Transgender activists were caught off guard on Tuesday when the Vice Chairman of the Joint Chiefs of Staff said the “delay” in transgenders being allowed to enter the US military wasn’t due to feelings, religion, or bigotry — but science and medicine.
Testifying before the Senate Armed Services Committee for his reappointment as Vice Chairman, US Air Force Gen Paul Selva said [emphasis added]
Our decision to delay the accessions of transgender individuals into the services was largely based on a disagreement on the science of how mental health care and hormone therapy for transgender individuals would help solve the medical issues that are associated with gender dysphoria.
Read that carefully. Gen Selva said the current treatment for the medical condition currently called “gender dysphoria” not only isn’t settled, there’s disagreement that it even works.
(That comes as no surprise to transgender activists, Read more
MajGen Tammy Smith, 8th Army deputy commander for sustainment, is often lauded as the “first openly gay general” in the US military. She recently spoke at Yongsan Garrison, South Korea, on the topic of sexuality:
The U.S. military’s first openly gay general says advances in granting rights to the military’s lesbian, gay, bisexual and transgender community have increased the ability “to fight tonight” in South Korea.
Gen Smith’s reasoning essentially says there are so few potential service members in American society that everybody has to be allowed to serve — even if they’re homosexual. She does not appear to address the many other exclusions that prevent “talent” from entering the military, like criminal records, drug use, etc.
Interestingly, the article referenced since-deleted “negative comments” on the Garrison’s Facebook page in response to her speaking in favor of homosexuality: Read more
Todd Starnes of FoxNews recently celebrated the reversal of Oklahoma’s East Central University plans to remove Bibles, crosses and other religious items from their campus chapel. The University made the initial decision after receiving a legal threat from Americans United for the Separation of Church and State.
Starnes attributed the change of mind to his readers contacting the University to express their disagreement. It appears the University had made its decision based on the “loudest voice in the room,” and only after Starnes’ column was published and other voices spoke up did they consider that the heckler need not be granted a universal veto.
The power of the American citizen’s voice should not be underestimated — and the impact of the absence of the Christian citizen’s voice cannot be overstated.
Just a couple of months ago Tennessee Read more
RAdm Robert Sharp, director of the National Maritime Intelligence-Integration Office and commander of Office of Naval Intelligence, recently made a fascinating statement in support of the LGBT community [emphasis added]:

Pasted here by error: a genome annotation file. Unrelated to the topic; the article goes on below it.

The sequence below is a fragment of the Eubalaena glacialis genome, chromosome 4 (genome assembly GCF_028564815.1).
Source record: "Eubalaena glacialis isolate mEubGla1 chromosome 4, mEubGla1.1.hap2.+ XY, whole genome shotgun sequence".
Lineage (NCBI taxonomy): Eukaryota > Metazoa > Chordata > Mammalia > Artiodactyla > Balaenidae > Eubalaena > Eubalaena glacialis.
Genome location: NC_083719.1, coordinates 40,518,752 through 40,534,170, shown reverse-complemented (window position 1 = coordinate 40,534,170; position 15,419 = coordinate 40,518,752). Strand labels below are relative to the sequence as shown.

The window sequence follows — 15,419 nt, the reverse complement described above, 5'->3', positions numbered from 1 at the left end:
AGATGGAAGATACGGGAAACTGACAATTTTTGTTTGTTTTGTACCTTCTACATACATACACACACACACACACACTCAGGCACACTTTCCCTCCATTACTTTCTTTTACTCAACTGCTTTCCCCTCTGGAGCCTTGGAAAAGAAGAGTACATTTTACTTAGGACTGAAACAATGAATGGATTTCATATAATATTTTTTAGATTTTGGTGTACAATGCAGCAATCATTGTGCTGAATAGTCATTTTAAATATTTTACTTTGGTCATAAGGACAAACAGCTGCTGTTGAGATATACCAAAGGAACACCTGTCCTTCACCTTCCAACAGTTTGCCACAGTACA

[Sharp] said his commitment comes from the important role diversity and inclusion play in building a strong Navy. It not only the right thing to do, he said, it is a warfighting readiness imperative…
Nowhere is that more important than in the intelligence community, he said.
“It’s our job to go out there and understand adversaries. We need to be looking at threats from every different angle, and if we can’t bring in diversity of experience, diversity of expertise, diversity of thought, we will not be as good as we need to be for our nation.”
That begs two important questions: Read more
In an interesting piece at Military.com, US Navy PO2 Guldeep “Geena” Kaur Sidhu describes what it’s like to be a Sikh woman serving in the US military, noting:
In today’s politically charged and increasingly globalized world, it’s more important than ever to be open to the beliefs and cultures of those around you.
Kaur notes there is virtue in promoting and highlighting religious liberty and the values of religious belief:
I believe that it will lead us to greater unity. By better understanding the identities of our brothers and sisters in arms, we can become closer as a unified force. I hope that the changes brought about by this new directive will serve to educate my fellow service members on the Sikh religion, and how closely it aligns with the American values we’re fighting for day in and day out.
As has been noted in the past, there has been Read more
“I was asked by an investigator at one point if I was gay, and I lied,” said Sue Fulton in an interview with NBC Out. “I carried that with me for years. When it came time for the ‘don’t ask, don’t tell’ fight, that’s one of the reasons I worked so hard. To redeem myself.”
– former US Army Captain Sue Fulton, USMA Class of 1980
A failure of integrity tears at the conscience, as even Fulton acknowledges. Interestingly, her solution was not to be an officer of integrity. It was not to change her behavior but to change the policies. Yet that doesn’t change the face she lied.
While Fulton advocated for homosexuality for years in the name of “tolerance,” it would seem Read more
“Your sexual orientation doesn’t relate to your job and it doesn’t relate to your successes in your career,” Bugenig said. “It’s your personal life.”
– Senior Airman Benjamin Bugenig, public affairs
SrA Bugenig was speaking in response to Beale Air Force Base conducting an LGBT Pride 5K Color Run to
recogniz[e] gay, lesbian, bisexual, transgender, queer and questioning servicemen and women. About 50 airmen participated in the event.
US troops participated in other Read more